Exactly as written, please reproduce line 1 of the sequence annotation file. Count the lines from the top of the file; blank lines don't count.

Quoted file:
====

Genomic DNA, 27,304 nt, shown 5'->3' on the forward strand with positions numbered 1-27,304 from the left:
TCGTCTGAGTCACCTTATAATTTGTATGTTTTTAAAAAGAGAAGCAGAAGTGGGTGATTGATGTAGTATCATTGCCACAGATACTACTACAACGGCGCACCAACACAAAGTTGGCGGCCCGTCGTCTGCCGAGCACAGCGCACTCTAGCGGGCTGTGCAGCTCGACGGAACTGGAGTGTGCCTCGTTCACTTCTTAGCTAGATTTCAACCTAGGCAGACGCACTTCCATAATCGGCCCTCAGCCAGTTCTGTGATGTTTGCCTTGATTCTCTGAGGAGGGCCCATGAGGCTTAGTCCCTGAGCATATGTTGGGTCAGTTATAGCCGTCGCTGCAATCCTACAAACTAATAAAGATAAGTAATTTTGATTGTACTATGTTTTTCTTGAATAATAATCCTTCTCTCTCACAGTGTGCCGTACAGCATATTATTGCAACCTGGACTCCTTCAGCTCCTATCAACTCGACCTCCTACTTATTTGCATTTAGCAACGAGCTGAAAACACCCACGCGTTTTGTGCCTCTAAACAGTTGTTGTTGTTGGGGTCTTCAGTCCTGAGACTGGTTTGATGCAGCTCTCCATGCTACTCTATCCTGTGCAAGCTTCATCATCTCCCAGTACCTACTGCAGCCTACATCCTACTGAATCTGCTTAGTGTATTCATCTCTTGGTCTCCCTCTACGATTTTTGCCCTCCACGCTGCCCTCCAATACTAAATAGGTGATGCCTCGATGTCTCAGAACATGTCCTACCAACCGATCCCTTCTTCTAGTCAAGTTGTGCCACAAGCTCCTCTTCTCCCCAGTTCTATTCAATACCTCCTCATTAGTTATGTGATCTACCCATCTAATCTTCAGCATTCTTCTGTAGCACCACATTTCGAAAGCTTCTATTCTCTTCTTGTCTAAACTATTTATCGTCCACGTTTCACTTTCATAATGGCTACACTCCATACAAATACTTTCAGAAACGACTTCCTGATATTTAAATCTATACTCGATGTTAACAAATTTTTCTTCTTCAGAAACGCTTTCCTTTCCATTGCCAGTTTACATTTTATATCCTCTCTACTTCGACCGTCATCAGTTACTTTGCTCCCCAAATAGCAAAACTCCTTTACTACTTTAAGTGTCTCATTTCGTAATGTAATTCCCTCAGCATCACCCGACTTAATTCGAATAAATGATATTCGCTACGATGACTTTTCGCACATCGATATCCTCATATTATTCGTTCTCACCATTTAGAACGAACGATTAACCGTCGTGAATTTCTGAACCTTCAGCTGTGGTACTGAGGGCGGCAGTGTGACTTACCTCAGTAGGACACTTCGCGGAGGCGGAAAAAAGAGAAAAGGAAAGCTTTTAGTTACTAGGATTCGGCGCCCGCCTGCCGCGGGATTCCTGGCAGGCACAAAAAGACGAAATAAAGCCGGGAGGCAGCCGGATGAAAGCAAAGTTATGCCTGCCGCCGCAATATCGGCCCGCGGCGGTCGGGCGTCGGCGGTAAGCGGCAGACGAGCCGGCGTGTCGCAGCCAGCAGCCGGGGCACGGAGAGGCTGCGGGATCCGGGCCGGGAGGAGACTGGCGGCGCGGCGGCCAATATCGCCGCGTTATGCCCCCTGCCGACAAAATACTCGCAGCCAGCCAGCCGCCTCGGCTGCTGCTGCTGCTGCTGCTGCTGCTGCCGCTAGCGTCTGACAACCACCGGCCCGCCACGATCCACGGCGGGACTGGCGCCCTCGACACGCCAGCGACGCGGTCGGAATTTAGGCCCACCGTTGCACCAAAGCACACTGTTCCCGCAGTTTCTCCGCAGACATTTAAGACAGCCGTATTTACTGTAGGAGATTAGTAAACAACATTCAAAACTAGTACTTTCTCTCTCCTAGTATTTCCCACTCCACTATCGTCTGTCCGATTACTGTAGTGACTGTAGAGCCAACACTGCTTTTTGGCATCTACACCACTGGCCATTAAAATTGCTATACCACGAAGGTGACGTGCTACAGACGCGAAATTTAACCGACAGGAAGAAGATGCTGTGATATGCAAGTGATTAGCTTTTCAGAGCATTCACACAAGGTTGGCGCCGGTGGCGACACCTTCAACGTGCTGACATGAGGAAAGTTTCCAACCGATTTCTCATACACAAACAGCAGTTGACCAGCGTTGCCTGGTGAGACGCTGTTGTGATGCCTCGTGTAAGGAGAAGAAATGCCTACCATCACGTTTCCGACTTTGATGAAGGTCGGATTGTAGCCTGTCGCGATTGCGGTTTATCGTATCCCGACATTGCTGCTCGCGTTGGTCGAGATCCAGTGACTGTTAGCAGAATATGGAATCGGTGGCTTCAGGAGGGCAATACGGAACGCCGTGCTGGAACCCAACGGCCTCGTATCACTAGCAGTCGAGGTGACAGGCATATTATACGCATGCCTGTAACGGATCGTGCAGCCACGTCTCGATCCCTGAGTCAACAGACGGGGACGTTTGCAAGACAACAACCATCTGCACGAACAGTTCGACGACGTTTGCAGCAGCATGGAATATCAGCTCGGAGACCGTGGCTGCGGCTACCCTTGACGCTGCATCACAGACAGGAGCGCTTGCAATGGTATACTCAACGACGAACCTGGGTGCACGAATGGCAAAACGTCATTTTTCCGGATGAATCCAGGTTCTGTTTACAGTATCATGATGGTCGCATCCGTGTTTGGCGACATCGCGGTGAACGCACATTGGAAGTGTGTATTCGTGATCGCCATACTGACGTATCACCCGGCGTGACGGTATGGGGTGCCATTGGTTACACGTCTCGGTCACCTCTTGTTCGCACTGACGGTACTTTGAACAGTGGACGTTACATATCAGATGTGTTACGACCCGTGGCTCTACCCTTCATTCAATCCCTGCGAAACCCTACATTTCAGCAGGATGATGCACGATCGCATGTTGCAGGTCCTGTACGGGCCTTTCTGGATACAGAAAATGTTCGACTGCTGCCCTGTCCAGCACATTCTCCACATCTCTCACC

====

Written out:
Genomic DNA, 27,304 nt, shown 5'->3' on the forward strand with positions numbered 1-27,304 from the left: